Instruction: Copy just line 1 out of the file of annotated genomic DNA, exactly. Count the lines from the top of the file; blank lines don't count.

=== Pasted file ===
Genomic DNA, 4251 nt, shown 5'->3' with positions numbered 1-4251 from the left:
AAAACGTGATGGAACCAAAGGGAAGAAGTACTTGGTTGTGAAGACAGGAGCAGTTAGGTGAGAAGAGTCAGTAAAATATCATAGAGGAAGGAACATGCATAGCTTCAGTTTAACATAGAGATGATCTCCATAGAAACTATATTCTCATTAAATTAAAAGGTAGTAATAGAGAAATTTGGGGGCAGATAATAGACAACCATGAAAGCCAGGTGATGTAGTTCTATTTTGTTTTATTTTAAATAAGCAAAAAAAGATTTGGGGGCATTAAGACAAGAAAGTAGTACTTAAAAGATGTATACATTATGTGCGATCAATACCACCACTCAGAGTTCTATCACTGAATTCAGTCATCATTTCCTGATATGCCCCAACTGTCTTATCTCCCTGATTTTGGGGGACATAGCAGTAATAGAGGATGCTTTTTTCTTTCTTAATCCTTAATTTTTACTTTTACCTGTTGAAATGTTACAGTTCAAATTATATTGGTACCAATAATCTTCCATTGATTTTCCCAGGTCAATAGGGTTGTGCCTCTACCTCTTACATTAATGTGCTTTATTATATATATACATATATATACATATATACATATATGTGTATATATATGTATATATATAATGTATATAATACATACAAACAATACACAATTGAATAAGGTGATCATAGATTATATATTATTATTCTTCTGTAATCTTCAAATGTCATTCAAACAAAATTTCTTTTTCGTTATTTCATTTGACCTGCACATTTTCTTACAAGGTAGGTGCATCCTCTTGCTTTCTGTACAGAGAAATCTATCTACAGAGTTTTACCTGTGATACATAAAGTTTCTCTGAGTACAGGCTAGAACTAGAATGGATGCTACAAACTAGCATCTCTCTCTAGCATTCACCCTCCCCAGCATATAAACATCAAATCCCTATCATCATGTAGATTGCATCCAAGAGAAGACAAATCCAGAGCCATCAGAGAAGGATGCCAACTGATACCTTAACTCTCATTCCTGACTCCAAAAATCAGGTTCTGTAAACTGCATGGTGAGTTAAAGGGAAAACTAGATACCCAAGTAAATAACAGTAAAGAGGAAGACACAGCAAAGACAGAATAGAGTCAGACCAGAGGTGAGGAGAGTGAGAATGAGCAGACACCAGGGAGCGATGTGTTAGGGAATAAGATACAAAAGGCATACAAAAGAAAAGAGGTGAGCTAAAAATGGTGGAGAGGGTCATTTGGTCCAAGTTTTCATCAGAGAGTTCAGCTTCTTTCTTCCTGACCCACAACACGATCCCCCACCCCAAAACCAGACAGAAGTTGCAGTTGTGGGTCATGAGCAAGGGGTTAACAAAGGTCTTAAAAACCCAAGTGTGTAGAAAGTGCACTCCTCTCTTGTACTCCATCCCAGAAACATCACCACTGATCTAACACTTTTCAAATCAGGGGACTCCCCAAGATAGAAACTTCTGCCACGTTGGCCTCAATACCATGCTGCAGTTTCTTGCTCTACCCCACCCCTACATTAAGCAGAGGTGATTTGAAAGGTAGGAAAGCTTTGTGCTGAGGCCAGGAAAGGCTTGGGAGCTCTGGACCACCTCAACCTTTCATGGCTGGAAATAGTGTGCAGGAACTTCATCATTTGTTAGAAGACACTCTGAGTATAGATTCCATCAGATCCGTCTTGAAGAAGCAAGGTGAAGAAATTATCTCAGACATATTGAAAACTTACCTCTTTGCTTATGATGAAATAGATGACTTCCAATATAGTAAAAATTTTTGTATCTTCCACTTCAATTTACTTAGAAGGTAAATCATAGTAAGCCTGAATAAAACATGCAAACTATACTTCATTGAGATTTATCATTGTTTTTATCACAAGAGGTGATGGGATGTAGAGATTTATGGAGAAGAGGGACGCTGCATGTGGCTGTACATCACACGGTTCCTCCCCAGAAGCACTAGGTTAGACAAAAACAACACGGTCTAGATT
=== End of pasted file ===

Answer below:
Genomic DNA, 4251 nt, shown 5'->3' with positions numbered 1-4251 from the left: